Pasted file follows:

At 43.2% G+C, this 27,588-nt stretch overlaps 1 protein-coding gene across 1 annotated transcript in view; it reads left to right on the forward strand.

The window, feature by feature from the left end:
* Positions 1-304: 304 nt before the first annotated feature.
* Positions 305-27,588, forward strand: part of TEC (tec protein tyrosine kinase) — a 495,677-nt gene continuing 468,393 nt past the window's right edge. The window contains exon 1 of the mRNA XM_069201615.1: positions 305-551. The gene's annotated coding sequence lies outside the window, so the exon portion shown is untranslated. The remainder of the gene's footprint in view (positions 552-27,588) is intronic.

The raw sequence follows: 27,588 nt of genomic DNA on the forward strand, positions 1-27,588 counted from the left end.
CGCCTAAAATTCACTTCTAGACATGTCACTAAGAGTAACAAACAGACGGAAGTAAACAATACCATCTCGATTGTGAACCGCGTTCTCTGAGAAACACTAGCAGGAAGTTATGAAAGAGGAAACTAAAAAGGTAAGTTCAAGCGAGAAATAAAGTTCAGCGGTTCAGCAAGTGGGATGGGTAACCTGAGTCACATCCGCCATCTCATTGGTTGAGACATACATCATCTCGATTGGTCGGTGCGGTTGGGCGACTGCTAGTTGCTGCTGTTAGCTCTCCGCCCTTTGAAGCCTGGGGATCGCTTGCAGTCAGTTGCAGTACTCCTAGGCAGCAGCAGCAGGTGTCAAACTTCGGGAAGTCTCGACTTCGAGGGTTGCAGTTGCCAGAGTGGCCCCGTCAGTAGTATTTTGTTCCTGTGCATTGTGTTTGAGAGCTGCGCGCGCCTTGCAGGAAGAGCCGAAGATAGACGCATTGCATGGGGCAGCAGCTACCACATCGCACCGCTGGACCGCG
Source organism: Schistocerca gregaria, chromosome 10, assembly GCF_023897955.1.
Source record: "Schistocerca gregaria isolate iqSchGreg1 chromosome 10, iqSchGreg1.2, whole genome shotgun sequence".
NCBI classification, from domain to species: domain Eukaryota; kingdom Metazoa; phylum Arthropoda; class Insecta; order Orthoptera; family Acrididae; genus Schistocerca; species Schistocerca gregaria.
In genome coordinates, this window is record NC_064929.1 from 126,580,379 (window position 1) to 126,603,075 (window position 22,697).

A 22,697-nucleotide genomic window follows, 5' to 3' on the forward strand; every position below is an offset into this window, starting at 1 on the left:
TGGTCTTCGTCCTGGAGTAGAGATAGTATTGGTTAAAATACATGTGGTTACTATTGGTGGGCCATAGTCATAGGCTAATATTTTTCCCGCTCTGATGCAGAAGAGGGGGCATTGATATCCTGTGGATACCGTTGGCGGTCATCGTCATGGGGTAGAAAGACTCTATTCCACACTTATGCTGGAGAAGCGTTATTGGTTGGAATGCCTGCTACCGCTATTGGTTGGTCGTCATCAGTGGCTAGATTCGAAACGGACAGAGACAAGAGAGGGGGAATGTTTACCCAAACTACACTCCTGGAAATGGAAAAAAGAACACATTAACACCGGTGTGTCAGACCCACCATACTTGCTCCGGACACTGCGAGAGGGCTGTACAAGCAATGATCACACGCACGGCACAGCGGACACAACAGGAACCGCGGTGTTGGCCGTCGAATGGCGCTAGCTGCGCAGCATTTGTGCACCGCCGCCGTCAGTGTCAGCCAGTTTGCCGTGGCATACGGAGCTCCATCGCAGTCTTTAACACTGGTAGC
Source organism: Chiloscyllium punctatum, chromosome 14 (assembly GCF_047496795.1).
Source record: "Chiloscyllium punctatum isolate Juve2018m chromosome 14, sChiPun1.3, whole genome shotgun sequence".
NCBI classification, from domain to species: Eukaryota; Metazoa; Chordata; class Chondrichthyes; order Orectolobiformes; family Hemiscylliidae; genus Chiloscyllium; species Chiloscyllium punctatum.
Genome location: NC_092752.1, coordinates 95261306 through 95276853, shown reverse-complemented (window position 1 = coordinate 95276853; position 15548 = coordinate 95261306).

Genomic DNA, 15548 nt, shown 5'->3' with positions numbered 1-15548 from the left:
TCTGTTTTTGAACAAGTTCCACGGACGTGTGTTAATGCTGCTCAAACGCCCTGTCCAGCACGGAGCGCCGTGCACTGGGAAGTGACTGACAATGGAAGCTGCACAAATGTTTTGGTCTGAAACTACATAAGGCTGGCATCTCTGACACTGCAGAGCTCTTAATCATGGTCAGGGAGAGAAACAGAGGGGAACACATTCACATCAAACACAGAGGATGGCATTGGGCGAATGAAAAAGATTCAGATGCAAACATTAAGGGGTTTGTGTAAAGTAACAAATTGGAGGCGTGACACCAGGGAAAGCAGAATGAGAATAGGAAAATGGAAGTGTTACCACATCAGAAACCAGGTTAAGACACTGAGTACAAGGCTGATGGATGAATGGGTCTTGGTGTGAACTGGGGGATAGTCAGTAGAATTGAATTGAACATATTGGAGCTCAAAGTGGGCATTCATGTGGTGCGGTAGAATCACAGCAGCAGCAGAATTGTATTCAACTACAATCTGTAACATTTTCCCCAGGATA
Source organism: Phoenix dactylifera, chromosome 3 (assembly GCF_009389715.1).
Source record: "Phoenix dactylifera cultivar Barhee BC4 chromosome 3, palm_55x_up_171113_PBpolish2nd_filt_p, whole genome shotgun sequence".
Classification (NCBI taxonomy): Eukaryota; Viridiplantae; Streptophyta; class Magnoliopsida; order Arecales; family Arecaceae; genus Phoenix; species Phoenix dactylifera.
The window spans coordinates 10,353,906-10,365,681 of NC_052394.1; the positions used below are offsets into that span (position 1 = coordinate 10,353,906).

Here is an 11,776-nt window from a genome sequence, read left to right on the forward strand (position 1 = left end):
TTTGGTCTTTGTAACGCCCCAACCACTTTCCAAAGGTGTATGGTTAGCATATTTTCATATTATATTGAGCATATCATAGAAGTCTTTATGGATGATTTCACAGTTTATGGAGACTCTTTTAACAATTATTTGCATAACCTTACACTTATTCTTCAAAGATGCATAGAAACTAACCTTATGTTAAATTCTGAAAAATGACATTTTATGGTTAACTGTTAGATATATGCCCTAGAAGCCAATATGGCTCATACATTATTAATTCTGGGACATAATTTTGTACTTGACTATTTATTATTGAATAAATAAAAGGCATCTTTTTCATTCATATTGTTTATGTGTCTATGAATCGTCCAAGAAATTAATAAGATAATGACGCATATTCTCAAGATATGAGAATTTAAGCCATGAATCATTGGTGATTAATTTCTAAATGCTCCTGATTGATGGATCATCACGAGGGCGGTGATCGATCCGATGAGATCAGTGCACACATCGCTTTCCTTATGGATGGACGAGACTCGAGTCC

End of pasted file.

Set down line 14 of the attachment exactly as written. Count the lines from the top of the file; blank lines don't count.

Source record: "Chiloscyllium punctatum isolate Juve2018m chromosome 14, sChiPun1.3, whole genome shotgun sequence".